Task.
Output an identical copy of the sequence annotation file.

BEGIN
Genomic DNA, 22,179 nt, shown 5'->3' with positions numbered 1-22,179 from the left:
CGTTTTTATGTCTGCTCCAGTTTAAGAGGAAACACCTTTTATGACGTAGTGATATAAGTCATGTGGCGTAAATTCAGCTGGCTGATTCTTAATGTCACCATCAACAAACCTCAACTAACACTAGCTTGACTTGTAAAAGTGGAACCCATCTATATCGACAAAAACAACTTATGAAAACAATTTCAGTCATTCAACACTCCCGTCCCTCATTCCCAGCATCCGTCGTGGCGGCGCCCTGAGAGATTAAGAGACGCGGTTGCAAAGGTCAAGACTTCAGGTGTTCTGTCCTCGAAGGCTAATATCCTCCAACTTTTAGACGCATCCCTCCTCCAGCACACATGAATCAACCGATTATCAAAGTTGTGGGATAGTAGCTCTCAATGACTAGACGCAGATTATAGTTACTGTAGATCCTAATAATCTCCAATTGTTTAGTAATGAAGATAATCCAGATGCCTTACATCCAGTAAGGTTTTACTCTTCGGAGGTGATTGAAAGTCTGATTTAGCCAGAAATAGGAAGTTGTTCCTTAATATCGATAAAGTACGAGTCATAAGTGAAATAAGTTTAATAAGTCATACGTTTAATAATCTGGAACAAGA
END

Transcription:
Genomic DNA, 22,179 nt, shown 5'->3' with positions numbered 1-22,179 from the left:
CGTTTTTATGTCTGCTCCAGTTTAAGAGGAAACACCTTTTATGACGTAGTGATATAAGTCATGTGGCGTAAATTCAGCTGGCTGATTCTTAATGTCACCATCAACAAACCTCAACTAACACTAGCTTGACTTGTAAAAGTGGAACCCATCTATATCGACAAAAACAACTTATGAAAACAATTTCAGTCATTCAACACTCCCGTCCCTCATTCCCAGCATCCGTCGTGGCGGCGCCCTGAGAGATTAAGAGACGCGGTTGCAAAGGTCAAGACTTCAGGTGTTCTGTCCTCGAAGGCTAATATCCTCCAACTTTTAGACGCATCCCTCCTCCAGCACACATGAATCAACCGATTATCAAAGTTGTGGGATAGTAGCTCTCAATGACTAGACGCAGATTATAGTTACTGTAGATCCTAATAATCTCCAATTGTTTAGTAATGAAGATAATCCAGATGCCTTACATCCAGTAAGGTTTTACTCTTCGGAGGTGATTGAAAGTCTGATTTAGCCAGAAATAGGAAGTTGTTCCTTAATATCGATAAAGTACGAGTCATAAGTGAAATAAGTTTAATAAGTCATACGTTTAATAATCTGGAACAAGA